I know it works that way in plsql, and plpgsql is very similar, you add an exception block to the bottom of the function, something like:
EXCEPTION WHEN OTHERS THEN return 1; END;
WHEN OTHERS clause handles all exceptions not otherwise handled. If you exect certain types of errors and want to distinguish between them, you need to include them first.
If you have several dml statements that need to be executed, and you want as many of them to succeed as possible, you can follow the advice of _Oracle PL/SQL Programming, page 266-267 and have each statement in its own block:
BEGIN BEGIN DELETE FROM employee WHERE ...; EXCEPTION WHEN OTHERS THEN NULL; END; BEGIN UPDATE company SET ...; EXCEPTION WHEN OTHERS THEN NULL; END; END;
Using this method, you could do away with the second function, and use a sub-block to do the work:
LOOP BEGIN ...; EXCEPTION WHEN OTHERS THEN NULL; END; END LOOP;
This works in pl/sql, you might try a simple example in pl/pgsql.
Postgres also has no exception handling - you can run a transaction on exception to log it or similar, but you cannot prevent the rollback.
Now that I have added the second (simpler but more data) part of the end of month process, processing time has blown out to 30 mins - and the amount of data will increase as sales increase.
I am going to try parallelizing the two which should reduce the overall execution time.
Or, I guess I just abandon my idea and manually enforce the business rules as well as allowing constraints to do their thing and catch the errors.
Such a nice idea though...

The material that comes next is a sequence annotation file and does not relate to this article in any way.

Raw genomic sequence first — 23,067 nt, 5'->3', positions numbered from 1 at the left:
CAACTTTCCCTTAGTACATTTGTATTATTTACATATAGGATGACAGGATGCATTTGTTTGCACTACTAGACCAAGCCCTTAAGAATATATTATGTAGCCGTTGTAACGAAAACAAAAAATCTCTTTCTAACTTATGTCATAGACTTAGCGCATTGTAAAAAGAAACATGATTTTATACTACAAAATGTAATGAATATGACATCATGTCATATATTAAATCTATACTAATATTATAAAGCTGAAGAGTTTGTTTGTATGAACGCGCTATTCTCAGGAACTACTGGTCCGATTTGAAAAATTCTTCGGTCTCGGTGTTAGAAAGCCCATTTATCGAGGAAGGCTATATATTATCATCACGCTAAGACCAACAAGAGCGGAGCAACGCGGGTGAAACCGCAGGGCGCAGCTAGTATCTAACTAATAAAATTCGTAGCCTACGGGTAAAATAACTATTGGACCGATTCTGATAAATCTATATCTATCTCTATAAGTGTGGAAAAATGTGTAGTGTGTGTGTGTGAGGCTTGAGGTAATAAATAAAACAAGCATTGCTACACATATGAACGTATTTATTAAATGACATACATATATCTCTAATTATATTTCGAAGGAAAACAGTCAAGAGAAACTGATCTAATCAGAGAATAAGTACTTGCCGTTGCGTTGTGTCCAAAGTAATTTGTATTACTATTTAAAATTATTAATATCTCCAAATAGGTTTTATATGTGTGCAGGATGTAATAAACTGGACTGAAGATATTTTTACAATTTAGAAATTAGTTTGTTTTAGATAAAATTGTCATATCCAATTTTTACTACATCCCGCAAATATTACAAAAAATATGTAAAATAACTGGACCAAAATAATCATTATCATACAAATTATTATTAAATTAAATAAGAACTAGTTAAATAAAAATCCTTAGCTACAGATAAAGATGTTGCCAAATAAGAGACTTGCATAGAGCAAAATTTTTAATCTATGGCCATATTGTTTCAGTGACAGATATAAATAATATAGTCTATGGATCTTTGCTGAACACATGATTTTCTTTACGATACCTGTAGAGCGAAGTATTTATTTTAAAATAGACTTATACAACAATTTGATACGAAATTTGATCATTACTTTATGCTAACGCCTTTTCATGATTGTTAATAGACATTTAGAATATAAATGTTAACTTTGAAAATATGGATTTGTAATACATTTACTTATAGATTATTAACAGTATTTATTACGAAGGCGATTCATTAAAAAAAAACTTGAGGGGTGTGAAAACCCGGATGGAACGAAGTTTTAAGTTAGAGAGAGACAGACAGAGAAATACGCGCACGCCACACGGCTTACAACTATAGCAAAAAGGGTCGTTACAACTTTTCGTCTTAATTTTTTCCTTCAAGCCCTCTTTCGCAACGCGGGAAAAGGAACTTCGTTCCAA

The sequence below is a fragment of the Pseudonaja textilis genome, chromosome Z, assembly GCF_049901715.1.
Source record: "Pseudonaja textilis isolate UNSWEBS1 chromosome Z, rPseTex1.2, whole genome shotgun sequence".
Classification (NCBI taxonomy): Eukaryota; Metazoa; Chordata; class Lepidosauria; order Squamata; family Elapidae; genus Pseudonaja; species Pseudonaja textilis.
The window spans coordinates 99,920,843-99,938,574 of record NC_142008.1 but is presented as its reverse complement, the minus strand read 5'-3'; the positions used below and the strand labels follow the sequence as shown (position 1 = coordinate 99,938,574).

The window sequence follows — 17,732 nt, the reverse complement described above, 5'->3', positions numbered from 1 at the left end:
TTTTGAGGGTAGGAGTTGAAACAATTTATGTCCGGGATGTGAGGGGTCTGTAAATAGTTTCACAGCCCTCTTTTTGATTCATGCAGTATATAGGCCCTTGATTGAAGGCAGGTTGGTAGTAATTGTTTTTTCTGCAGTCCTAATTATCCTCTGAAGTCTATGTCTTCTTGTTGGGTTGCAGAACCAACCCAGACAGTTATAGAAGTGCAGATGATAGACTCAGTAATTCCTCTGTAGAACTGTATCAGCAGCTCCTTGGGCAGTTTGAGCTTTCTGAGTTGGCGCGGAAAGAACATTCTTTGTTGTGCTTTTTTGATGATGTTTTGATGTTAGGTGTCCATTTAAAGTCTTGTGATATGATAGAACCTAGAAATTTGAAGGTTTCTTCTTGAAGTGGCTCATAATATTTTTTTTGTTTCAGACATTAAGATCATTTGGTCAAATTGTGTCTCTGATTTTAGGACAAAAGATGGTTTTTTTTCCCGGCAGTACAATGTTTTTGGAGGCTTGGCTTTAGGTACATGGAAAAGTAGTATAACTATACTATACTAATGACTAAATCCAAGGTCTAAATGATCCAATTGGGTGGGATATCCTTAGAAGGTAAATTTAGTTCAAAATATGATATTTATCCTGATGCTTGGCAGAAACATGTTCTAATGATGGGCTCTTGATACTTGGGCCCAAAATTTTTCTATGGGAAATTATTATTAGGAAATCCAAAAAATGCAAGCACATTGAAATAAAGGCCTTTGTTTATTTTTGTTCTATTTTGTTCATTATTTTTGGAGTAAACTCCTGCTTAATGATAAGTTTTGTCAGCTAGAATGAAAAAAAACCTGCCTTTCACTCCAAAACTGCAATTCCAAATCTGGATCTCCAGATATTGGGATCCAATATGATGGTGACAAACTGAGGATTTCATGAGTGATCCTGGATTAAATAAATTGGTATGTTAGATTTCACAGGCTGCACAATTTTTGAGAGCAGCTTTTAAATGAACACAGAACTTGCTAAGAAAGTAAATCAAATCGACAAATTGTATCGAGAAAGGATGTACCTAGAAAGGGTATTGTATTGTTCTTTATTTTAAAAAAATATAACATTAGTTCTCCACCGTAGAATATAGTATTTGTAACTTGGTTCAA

Here are the results of some benchmarks we did inserting 30k rows into a table, using "time psql -f blubb.sql -q dbname": File kingfisher skate 30kinsert.sql 39.359s 762r/s 335.024s 90r/s 30kcommonce.sql 11.402s 2631r/s 7.086s 4233r/s 30kwithids.sql 10.138s 2959r/s 6.936s 4325r/s 30kprepare.sql 8.173s 3670r/s 5.189s 5781r/s 30kdump.sql 1.286s 23328r/s 0.785s 38216r/s 30kdumpseq.sql 1.498s 20026r/s 0.927s 32362r/s Kingfisher is the single processor machine I mentioned yesterday night, skate the SMP machine. The table has five rows (bigint, bigint, double, double, timestamp without time zone). The first of them has a "default nextval('sequence' ::text)" definition, and there are no further constraints or indices. The 30kinsert.sql uses simple insert statements with autocommit on, and we insert all but the first column which is filled by the default sequence. With this test, kingfisher seems to have an irrealistic high value of commits (syncs) per second (see what I wrote yesterday) , skate has a more realistic value. 30kcommonce.sql, as suspected, gives a rather high boost by encapsulating all into a single commit statement. 30kwithids gives a small boost by inserting pre-calculated sequence numbers, so it seems not worth the effort to move this logic into the application. 30kprepare prepares the insert statement, and then issues 30k EXECUTE statements within one transaction, the speedup is noticeable. 30kdump simply inserts the 30k rows as a dump via COPY FROM STDIN. (as with 30kwithids, the first column is contained in the insert data, so the default value sequence is not used). Naturally, this is by far the fastest method. 30kdumpseq.sql uses COPY, too, but omits the first column and such utilizes the sequence generation again. This gives a noticeable 15% slowdown, but seems to be still fast enough for our purposes. Sadly, it is not available within jdbc. Thanks for your patience. Footnotes:  We suspect this to be some strange interaction between ide, cryptoloop and ext3fs, so that the sync() call somehow does not really wait for the data to be physically written to the disk. (I really can't imagine a crypto-looped notebook harddisk to do more syncs/second than a SCSI-Based RAID in a server machine. We did some small benches on the sync() / fsync() calls that seem to prove this conclusion.) -- markus schaber | dipl. informatiker logi-track ag | rennweg 14-16 | ch 8001 zürich